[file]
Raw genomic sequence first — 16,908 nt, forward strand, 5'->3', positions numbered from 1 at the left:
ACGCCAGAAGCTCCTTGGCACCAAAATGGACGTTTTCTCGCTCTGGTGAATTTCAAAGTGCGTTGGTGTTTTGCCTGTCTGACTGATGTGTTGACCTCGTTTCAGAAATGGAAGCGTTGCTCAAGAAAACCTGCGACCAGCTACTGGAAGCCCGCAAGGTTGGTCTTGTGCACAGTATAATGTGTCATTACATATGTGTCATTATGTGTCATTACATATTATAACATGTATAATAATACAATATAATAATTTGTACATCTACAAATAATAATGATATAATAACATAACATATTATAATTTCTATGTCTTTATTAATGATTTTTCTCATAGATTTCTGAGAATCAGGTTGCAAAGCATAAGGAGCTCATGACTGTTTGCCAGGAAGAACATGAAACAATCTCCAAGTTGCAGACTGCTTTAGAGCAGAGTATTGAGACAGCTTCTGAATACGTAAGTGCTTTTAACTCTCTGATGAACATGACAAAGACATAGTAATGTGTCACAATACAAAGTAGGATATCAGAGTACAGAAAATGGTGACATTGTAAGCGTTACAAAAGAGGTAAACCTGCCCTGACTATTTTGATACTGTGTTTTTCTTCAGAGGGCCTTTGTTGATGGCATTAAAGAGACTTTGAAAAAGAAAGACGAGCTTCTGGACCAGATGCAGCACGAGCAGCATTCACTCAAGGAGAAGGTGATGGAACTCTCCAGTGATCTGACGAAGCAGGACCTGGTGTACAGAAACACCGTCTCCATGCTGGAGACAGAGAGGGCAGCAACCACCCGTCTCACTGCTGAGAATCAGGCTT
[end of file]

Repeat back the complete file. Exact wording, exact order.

Raw genomic sequence first — 16,908 nt, forward strand, 5'->3', positions numbered from 1 at the left:
ACGCCAGAAGCTCCTTGGCACCAAAATGGACGTTTTCTCGCTCTGGTGAATTTCAAAGTGCGTTGGTGTTTTGCCTGTCTGACTGATGTGTTGACCTCGTTTCAGAAATGGAAGCGTTGCTCAAGAAAACCTGCGACCAGCTACTGGAAGCCCGCAAGGTTGGTCTTGTGCACAGTATAATGTGTCATTACATATGTGTCATTATGTGTCATTACATATTATAACATGTATAATAATACAATATAATAATTTGTACATCTACAAATAATAATGATATAATAACATAACATATTATAATTTCTATGTCTTTATTAATGATTTTTCTCATAGATTTCTGAGAATCAGGTTGCAAAGCATAAGGAGCTCATGACTGTTTGCCAGGAAGAACATGAAACAATCTCCAAGTTGCAGACTGCTTTAGAGCAGAGTATTGAGACAGCTTCTGAATACGTAAGTGCTTTTAACTCTCTGATGAACATGACAAAGACATAGTAATGTGTCACAATACAAAGTAGGATATCAGAGTACAGAAAATGGTGACATTGTAAGCGTTACAAAAGAGGTAAACCTGCCCTGACTATTTTGATACTGTGTTTTTCTTCAGAGGGCCTTTGTTGATGGCATTAAAGAGACTTTGAAAAAGAAAGACGAGCTTCTGGACCAGATGCAGCACGAGCAGCATTCACTCAAGGAGAAGGTGATGGAACTCTCCAGTGATCTGACGAAGCAGGACCTGGTGTACAGAAACACCGTCTCCATGCTGGAGACAGAGAGGGCAGCAACCACCCGTCTCACTGCTGAGAATCAGGCTT